Discussions are deepening on the possible agreement between Porter County
Board of Commissioners and the non-profit Lakeshore PAWS for a new animal
care facility to be built on five acre land parcel at the corner of Ind. 130
and Ind. 149.
In a press release earlier this week, Lakeshore PAWS said the commissioner
board is considering donating the land for the organization to build on,
which was outlined earlier in a letter of intent made in June.
PAWS will be responsible for construction costs and intends to fund them
with fundraising proceeds, instead of public tax dollars.
“It’s going to give a break to the taxpayers,” said County Commissioner
President John Evans, R-North.
The county would still maintain and operate the current shelter facility
located on Ind. 2 south of Valparaiso but as its animal control unit, Evans
said. Management for animal care would be assumed by PAWS but its president
and co-founder Jeanne Sommer said it is not a takeover of the shelter as the
county could still use the facility.
Sommer said she believes the new location will be more centrally located
being closer to residents from Portage and Duneland.
“While we think the location is highly visible and could increase adoptions,
we’re still working on details for how a contract relationship with the
county might work,” Sommer said in the release.
A representative from PAWS would regularly evaluate the animals housed by
animal control to determine which are adoptable, Evans said.
The commissioners expect to take a vote soon on whether to donate the land
to PAWS. Evans said the vote will not be taken at the commissioners meeting
next Tuesday but possibly in the next few months.
In addition, PAWS announced this week that it is partnering with the Humane
Society Calumet Area to enhance its ability to provide quality animal care,
adoption services, and community education.
According to this week’s press release, both organizations in the
partnership will remain separate entities, but both will benefit from shared
resources and expertise.
The Humane Society Calumet Area is located in Munster and operates as
no-kill serving nearly 2,000 animals annually with a 97 percent placement
rate, PAWS said.
The Humane Society’s executive director Rachel Delaney said more can be
accomplished by joining efforts and capturing more money through fundraisers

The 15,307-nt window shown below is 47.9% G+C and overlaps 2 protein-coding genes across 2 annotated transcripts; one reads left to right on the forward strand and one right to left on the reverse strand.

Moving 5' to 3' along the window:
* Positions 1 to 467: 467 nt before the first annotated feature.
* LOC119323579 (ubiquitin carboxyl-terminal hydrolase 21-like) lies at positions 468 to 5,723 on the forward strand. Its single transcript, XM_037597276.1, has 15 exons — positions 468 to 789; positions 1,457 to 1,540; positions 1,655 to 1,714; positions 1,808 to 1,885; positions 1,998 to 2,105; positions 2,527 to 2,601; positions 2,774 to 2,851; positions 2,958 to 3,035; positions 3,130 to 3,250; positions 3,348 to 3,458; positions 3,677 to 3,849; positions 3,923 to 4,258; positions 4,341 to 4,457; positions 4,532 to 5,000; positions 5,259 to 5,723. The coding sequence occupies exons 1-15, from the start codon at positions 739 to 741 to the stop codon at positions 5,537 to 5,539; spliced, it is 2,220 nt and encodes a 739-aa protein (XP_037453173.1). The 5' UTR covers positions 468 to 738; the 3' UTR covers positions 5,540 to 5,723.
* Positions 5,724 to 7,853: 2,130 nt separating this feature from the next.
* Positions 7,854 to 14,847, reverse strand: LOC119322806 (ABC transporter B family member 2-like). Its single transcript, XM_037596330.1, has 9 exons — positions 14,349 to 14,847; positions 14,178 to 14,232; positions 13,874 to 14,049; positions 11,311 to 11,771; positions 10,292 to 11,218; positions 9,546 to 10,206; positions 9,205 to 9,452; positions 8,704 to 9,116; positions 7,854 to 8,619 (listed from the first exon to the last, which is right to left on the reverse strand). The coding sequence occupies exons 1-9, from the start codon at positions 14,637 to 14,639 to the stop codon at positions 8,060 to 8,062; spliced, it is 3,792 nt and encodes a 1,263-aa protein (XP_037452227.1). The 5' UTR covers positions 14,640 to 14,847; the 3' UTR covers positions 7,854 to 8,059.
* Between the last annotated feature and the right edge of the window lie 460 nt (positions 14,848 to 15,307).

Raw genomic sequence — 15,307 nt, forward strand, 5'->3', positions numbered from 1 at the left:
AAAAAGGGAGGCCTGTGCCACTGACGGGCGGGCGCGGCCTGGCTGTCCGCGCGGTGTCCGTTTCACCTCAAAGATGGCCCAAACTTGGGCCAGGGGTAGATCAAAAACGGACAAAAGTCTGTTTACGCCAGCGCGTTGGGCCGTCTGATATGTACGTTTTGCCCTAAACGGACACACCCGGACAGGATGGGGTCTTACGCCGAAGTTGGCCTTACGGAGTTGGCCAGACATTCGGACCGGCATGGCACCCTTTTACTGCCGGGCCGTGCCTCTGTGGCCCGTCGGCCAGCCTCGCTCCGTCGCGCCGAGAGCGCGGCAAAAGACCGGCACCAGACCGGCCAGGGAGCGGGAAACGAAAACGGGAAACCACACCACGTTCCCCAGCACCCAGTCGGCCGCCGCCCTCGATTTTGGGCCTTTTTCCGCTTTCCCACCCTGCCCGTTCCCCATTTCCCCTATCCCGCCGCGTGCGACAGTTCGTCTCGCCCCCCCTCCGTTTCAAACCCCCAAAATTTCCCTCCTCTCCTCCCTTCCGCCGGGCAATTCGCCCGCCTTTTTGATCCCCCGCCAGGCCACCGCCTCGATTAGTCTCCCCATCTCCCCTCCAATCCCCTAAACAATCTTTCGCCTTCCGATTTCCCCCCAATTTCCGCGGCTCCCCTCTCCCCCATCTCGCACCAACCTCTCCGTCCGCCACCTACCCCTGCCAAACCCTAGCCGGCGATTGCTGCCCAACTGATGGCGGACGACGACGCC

“Lakeshore PAWS will maintain its own identity, but be able to utilize our
expertise and staff as a resource,” said Delaney.
Having no facility currently, PAWS works to help rescue and find caring
homes for abandoned and unwanted pets in Northwest Indiana with the help of
foster families and boarding facilities. In its first 16 months of
operation, PAWS has been able to rescue 345 dogs and more than 70 cats.
Sommer said the future PAWS facility would be no-kill with a spay and nueter
facility onsite. A feasibility study completed earlier this year by the
Shelter Planners of America recommended a new shelter building be about
10,500 sq. ft. with 3,000 sq. ft. of outside space – more than three times
the size of the current facility – on a 4 to 6 acre site.
In its study, Shelter Planners estimated the cost for the new shelter to be
$2.9 million, but Sommer said she expects the costs would be less since many
individuals and groups have come forward willing to help with construction.
The project also has an anonymous donor willing to match donations that come
in. Donations are being taken through the Porter County Community
The commissioner’s doled out $6,500 for the Shelter Planners to complete the
feasibility study, building program and floor plan. If the partnership
between PAWS and the county goes through, Evans said the plans are available
to Sommer if she wishes to utilize them.
Sommer said she will discuss publically more about the building and the
Humane Society partnership during an event this Saturday at Countryside Park
in Portage. PAWS, the Kibble Kitchen Pet Pantry and the CPR Fund Adoption
and Rescue will host Paws for International Homeless Animal Days at the park
located at 5250 U.S. 6.
The event, which aims to increase awareness of the homeless pet problem,
starts at 4 p.m. and ends with a vigil at dusk.
Meanwhile, Evans said the new ordinance to revamp the animal control code is
still being discussed by the county’s Animal Control board but no date has
been set for the commissioners to vote on it.